LSA Safety Alert: Farm Safety Week resources

  • Date: 25 Jul 2016
  • Categories: WH&S

Great Farm Safety Resources . . .

Go to the farmsafe.org.au site or http://bit.ly/2abLFPg or:

Ag Health resources at

http://sydney.edu.au/medicine/aghealth/farmers/index.php or http://bit.ly/2a7b6yF

National Farm Safety Week

National Farm Safety Week is an annual event held across Australia during July and aims to highlight the importance of safety on farms.

The theme for this year’s event is ‘Safe Farms = Profit’ and 2016 National Farm Safety Week has run from July 18-22.

This year’s focus has been on practical measures that farmers can take to improve their own safety and that of other people working on farms.

The event is an initiative of FarmSafe Australia, an organisation that brings together national agencies that share a common interest in farm safety.

Farming is one of the most dangerous occupations in Australia and accounts for one-quarter of all workplace fatalities.

During Farm Safety Week, FarmSafe encourages all Australians to take part in activities that promote health and safety of farm workers.

There are a number of farm safety resources that have been compiled by Farmsafe Australia and the Australian Centre for Agricultural Health and Safety to assist farmers in their own operations.

Go to the farmsafe.org.au site or http://bit.ly/2abLFPg or Ag Health resources at http://sydney.edu.au/medicine/aghealth/farmers/index.php or http://bit.ly/2a7b6yF

Take the time to have a look through the material available to see what safety measures you can improve upon in your own operation.

Agriculture has been recognised as a priority industry under the Australian Work Health and Safety Strategy 2012-2022 and Safe Work Australia is working on a number of national projects to increase safety in the sector.

Recent figures from the Australian Centre for Agricultural Health and Safety show 30 people have been killed in farm-related incidents and a further 44 seriously injured in the first six months of 2016.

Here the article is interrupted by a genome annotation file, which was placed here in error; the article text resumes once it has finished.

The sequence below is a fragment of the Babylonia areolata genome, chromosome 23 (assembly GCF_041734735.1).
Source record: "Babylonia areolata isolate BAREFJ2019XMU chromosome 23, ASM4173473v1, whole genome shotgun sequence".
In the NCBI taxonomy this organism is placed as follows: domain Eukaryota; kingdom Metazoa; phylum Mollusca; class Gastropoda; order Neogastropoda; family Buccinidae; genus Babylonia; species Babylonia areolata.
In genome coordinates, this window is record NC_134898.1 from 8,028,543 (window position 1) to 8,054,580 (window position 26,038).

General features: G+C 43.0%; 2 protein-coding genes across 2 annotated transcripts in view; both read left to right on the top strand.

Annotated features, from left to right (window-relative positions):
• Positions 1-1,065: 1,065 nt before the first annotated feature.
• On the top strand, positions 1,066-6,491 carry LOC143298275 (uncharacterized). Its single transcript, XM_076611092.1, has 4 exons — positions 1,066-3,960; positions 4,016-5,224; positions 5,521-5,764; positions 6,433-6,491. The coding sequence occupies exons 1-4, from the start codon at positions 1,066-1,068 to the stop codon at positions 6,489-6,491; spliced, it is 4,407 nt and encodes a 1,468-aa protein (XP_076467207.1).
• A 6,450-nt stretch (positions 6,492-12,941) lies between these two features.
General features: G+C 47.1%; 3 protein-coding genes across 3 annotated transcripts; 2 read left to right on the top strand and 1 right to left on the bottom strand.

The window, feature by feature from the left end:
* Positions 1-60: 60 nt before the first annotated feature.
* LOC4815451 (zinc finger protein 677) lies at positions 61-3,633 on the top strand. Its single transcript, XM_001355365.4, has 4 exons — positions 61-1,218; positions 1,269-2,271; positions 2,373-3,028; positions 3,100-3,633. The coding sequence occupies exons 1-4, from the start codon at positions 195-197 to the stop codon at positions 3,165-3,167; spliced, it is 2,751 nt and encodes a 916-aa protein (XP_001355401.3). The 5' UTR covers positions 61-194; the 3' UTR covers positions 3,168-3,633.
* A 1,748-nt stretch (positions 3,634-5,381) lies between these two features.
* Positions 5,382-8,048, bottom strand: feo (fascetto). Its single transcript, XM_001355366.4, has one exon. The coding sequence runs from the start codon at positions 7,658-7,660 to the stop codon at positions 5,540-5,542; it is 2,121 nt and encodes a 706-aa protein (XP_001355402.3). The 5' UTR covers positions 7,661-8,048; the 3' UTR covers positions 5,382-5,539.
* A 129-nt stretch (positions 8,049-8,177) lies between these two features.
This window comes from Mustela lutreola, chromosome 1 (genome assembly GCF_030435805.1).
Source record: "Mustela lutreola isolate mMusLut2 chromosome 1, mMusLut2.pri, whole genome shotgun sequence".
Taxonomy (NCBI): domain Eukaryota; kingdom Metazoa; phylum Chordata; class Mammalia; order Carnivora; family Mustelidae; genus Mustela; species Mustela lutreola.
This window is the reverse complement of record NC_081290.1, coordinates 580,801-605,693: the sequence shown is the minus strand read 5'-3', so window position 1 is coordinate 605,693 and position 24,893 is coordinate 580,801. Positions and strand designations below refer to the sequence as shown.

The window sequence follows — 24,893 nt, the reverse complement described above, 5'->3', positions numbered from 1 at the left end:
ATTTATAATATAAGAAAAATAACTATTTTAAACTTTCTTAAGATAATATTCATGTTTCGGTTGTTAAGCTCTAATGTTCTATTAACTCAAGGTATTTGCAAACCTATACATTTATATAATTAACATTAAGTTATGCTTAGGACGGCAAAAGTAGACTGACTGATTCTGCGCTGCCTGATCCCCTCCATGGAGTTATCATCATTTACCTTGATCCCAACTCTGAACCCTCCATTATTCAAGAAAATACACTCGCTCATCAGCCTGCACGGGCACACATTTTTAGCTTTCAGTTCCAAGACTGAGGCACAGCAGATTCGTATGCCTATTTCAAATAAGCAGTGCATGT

“These figures are slightly higher that the same time last year, when we had recorded 24 deaths in the period”, said Centre Director Dr Tony Lower. “Putting aside the figures the human toll is the real issue, as behind every one of these cases there is an individual, a family and a community that has to manage the unnecessary loss of a loved one or friend.”

“Consistent with recent year’s, quads, tractors and other mobile equipment have been the leading causes of fatal injury. Quads have also dominated the non‐fatal injuries reported, making up almost 50% of these cases, many of which have lifelong consequences.”

“Alarmingly we have seen almost a quarter of all cases (seven), involving children 15 years of age and under.”

“We know that there are highly effective ways to control risks and prevent needless deaths and injuries. Hindsight is a wonderful thing, but we need to take these steps before issues arise. In this way, we will not only save lives and serious injuries, as an industry we will be more productive.”

Common hazards on farms include:

  • Machinery- these include chainsaws, tractors, harvesters and machinery with unguarded moving parts.
  • Electricity-main hazards of working with electricity include electric shocks, overhead power lines, defective switches and machinery.
  • Heights-hazards include fall from ladders
  • Weather- heat stroke and sunburn are some of the weather related hazards.
  • Chemicals-Chemicals such as pesticides can cause poisoning
  • Animals- injuries caused by animals include bites, trampling and crushing.
  • Vehicles-falls from tractors, quad bikes and horses can result in serious injuries.

Farm-related injuries and fatalities can be reduced by assessing the risks and minimising them.

Better farm education, ensuring machinery is well maintained, putting in place safety procedures as well as training all farm workers and family members about potential risks are some of the ways of minimising injury risks on farms.